Friday, 15 July 2016
RGB & CMYK - What's the Difference?
So you’ve gone to great pains in an effort to get your design just right, selecting the perfect shade of red whether it’s candy apple red, cherry red, scarlet, berry, or sangria. You’ve spelt check the doc, ensured everything is where it should be and is ready for the printer. Off it goes, you can’t wait. But! When your perfectly designed doc is printed and you look at your work, the color is off. Wth?
Well, it may just be that your monitor lied to you. Meaning, that the colours you see on your computer monitor are displayed in RGB mode and the document was printed using CMYK mode.All devices employing light to produce images use the RGB colour model, for example, computer monitors, smartphones and television sets use additive colour to display images.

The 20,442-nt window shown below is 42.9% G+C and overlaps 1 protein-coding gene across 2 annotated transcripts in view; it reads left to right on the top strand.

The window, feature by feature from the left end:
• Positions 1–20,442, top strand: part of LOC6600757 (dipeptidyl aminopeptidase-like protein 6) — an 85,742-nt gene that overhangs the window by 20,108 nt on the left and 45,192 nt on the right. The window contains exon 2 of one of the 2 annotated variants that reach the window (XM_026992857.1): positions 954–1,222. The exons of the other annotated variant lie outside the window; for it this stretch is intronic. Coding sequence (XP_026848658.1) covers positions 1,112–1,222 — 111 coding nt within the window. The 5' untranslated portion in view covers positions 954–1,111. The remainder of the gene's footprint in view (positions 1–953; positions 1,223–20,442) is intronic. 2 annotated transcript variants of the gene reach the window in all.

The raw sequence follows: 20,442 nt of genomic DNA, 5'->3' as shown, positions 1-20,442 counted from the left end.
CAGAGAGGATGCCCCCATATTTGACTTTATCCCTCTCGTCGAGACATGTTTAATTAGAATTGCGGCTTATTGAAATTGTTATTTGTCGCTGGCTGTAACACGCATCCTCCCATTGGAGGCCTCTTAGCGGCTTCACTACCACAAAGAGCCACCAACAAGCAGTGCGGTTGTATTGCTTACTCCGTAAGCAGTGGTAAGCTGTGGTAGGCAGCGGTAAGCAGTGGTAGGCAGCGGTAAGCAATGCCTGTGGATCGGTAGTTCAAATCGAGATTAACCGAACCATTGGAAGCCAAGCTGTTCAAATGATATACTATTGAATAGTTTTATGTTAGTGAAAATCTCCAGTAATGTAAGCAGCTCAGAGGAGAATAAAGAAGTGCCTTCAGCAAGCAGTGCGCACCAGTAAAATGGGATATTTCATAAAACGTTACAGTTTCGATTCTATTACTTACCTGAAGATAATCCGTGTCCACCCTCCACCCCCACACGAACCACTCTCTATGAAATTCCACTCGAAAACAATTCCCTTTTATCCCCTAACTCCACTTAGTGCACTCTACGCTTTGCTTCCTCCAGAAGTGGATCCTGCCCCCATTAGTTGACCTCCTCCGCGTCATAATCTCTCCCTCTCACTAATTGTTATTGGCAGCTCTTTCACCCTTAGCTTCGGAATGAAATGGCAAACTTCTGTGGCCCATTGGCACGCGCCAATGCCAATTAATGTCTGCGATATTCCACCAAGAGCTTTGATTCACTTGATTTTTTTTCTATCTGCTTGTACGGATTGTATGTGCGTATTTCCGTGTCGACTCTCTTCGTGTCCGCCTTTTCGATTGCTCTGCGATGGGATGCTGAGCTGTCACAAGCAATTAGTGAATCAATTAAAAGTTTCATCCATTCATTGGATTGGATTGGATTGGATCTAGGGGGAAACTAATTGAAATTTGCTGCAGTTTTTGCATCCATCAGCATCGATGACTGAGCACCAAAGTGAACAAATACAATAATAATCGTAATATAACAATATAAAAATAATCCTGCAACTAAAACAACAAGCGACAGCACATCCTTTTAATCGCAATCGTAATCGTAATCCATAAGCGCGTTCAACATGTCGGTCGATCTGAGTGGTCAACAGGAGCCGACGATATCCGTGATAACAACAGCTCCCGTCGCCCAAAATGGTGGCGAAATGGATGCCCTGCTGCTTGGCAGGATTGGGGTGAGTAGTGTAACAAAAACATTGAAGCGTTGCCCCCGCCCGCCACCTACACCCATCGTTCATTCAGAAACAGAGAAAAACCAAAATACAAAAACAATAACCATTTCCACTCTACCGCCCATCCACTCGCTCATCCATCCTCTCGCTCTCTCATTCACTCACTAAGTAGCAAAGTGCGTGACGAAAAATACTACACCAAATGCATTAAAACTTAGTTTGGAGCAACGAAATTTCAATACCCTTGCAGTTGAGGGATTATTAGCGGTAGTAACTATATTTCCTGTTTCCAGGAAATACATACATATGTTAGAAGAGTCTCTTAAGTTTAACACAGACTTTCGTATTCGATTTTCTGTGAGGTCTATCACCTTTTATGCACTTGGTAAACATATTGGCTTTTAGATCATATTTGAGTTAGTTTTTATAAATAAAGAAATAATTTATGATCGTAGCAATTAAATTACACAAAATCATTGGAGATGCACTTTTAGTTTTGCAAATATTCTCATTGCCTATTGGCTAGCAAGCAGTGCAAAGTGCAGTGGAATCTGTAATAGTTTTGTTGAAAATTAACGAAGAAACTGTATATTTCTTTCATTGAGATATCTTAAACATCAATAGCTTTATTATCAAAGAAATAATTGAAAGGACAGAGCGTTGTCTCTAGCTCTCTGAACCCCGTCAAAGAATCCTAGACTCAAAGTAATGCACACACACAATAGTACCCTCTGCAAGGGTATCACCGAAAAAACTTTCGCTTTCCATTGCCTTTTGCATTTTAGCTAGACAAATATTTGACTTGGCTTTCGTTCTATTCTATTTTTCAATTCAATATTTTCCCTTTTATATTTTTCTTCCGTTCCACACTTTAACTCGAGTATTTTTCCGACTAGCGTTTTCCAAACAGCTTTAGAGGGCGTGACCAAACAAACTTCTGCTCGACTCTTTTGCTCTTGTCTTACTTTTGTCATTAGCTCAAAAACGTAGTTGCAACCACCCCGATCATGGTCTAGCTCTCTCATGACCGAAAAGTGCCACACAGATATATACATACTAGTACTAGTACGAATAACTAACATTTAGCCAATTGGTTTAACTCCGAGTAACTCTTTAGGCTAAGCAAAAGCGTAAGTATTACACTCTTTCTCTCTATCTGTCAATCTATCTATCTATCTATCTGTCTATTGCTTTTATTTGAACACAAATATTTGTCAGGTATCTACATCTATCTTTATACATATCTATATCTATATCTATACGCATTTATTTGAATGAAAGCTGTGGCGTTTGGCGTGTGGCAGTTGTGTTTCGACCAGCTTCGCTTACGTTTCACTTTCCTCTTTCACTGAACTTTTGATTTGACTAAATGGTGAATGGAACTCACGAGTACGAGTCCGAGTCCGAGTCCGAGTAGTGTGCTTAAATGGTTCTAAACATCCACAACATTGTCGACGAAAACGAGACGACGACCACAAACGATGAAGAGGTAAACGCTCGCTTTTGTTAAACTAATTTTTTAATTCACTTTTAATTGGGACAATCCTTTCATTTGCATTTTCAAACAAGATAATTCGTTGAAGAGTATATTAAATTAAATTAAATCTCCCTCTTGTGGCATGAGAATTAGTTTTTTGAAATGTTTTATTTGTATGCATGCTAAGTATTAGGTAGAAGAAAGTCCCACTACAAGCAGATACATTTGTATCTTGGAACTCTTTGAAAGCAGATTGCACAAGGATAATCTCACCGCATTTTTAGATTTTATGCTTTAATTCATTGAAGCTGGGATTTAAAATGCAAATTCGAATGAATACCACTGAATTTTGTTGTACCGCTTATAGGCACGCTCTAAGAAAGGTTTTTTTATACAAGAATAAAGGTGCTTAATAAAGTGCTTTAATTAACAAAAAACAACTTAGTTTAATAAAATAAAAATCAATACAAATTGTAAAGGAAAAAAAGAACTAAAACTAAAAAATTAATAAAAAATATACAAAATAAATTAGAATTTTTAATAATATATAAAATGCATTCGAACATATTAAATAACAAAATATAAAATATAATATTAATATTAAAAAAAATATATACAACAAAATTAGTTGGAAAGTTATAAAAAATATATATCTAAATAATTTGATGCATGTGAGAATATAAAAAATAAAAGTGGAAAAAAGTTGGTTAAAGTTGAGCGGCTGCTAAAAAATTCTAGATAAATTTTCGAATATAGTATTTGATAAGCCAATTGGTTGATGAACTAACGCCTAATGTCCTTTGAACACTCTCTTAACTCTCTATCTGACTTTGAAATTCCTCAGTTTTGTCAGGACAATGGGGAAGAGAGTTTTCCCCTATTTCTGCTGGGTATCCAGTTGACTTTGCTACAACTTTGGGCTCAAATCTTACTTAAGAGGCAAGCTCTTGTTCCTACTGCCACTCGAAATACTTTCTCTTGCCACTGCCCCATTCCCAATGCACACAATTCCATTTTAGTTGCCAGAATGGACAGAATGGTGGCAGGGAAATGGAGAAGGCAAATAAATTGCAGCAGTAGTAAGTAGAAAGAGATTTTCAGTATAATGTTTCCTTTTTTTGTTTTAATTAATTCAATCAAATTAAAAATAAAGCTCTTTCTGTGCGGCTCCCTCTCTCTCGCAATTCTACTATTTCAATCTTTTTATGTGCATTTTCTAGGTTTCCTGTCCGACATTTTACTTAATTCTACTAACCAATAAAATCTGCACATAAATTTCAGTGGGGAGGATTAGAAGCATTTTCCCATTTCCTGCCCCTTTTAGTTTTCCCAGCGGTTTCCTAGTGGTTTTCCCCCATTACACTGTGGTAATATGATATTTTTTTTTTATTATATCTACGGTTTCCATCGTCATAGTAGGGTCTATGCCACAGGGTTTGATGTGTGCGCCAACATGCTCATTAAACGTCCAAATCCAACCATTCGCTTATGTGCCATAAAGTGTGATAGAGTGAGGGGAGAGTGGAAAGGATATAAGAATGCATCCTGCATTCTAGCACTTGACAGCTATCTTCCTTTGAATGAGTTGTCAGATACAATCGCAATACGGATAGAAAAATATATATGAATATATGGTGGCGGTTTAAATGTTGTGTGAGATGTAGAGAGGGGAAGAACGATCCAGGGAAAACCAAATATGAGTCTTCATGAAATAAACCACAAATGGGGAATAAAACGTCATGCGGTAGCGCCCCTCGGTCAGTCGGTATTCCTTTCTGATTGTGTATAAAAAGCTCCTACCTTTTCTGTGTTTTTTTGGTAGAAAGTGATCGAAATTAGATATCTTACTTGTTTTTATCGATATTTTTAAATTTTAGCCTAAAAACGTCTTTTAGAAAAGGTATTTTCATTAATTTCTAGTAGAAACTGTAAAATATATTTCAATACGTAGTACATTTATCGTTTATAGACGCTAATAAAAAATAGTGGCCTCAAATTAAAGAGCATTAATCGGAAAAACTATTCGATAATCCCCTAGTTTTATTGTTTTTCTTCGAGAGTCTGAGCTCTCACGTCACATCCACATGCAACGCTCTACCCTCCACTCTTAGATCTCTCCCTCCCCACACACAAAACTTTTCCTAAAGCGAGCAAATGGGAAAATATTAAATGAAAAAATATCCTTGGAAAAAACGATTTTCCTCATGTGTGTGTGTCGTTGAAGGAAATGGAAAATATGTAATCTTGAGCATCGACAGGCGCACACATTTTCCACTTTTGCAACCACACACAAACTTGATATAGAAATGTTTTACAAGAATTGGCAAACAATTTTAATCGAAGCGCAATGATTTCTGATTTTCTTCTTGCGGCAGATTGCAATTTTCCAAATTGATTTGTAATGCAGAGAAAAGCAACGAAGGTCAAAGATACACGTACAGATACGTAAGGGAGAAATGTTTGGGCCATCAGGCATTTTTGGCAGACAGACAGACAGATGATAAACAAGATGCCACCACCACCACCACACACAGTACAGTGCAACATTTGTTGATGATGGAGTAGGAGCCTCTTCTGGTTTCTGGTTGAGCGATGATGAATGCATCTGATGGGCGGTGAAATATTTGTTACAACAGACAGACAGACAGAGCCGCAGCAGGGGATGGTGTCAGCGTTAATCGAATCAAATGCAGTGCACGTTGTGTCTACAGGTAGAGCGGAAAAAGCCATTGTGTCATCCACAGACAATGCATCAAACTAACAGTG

The CMYK colour model however is the standard employed by printing presses and uses subtractive colour. In the olden days, to achieve colour, cyan, magenta, yellow and black (CMYK) were laid down sequentially to achieve the desired image. Today, digital printers employ the CMYK model to achieve a specific colour swatch.
A general rule of thumb is anything dealing with the web should be in RGB whereas printed materials should be in CMYK. When someone notes that something looked different on screen than it does on paper, it is often because of the different colour ranges.
The folks at Stinkyink.com have created a wonderful infographic further explaining the differences between RGB and CMYK colour models and why it is the colours displayed on your monitor don’t match up with the colours you see in print: